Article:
Poland’s PGNiG opens LNG trading office in London

Q-Flex vessel Al Nuaman at the Świnoujście LNG jetty (Image courtesy of Polskie LNG)

Polish Gas and Oil Company (PGNiG) on Wednesday opened a trading office for liquefied natural gas (LNG) in London.

The office, that is being opened at times when the UK is leaving the European Union, is being run by PGNiG Supply and Trading GmbH, a Germany-based subsidiary of PGNiG.

PGNiG said earlier it aims to start buying and selling the chilled fuel by the end of the first quarter.

“With this important step PGNiG goes global as a natural gas player,” said Piotr Woźniak, President of the Management Board at PGNiG. “London is the European trade center for this commodity. Our presence here will enable us to purchase natural gas for company purposes at more competitive prices. We will also be able to start LNG trading on global markets”, he added.

The office will be PGNiG’s international LNG trading center for short and medium-term LNG trading. PGNiG will also be sourcing alternative spot supplies for Poland’s LNG terminal in Świnoujście.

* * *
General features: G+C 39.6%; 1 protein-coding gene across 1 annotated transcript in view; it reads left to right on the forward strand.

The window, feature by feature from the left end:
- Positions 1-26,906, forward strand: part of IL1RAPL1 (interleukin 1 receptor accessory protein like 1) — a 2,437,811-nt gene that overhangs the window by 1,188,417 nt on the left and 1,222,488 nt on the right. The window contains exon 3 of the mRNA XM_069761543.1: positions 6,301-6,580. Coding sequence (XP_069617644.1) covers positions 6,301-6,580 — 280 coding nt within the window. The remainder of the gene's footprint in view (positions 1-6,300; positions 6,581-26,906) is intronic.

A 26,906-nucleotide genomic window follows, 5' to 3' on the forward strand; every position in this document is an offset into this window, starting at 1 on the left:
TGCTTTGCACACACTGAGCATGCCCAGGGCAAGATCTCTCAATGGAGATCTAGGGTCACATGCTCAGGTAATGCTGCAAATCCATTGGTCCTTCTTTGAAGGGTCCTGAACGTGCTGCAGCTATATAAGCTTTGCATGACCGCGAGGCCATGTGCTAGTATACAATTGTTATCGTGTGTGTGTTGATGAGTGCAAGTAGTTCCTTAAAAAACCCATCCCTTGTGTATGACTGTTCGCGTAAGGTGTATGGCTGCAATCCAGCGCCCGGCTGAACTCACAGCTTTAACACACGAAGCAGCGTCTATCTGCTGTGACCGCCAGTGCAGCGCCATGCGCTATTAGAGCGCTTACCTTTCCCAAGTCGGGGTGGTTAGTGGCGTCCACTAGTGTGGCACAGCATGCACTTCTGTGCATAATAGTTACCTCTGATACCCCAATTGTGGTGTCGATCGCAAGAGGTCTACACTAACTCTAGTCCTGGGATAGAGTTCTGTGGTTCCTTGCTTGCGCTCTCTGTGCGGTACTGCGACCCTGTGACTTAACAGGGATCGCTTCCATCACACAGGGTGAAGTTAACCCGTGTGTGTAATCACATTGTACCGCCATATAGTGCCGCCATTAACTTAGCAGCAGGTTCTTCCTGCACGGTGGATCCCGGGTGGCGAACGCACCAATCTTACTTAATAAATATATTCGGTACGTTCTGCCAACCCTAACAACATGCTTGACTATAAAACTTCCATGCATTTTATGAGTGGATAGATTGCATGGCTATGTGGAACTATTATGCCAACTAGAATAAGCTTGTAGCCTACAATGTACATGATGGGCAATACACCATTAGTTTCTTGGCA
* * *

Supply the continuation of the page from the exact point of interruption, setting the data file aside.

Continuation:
“Due to the increase in LNG supplies led by the US and Australia, we expect LNG to become commercially valuable for Europe. This makes LNG an attractive source for the diversification of energy supplies”, said Uwe Bode, managing director of PGNiG Supply & Trading. He noted that this is especially interesting for countries such as Poland where gas deliveries from the East still play a dominant role.

Poland has officially joined the club of worldwide LNG importing nations in June last year with the arrival of the first commercial cargo at the President Lech Kaczyński LNG terminal in Świnoujście.

The LNG import terminal, operated by Gaz-System’s unit Polskie LNG, is Poland’s flagship project to diversify gas supplies and reduce dependence on pipeline imports from Russia.

The chilled fuel is being imported under a long-term contract PGNiG has with Qatargas, as well as spot purchases that were previously delivered from Statoil’s Hammerfest LNG plant in Norway.


LNG World News Staff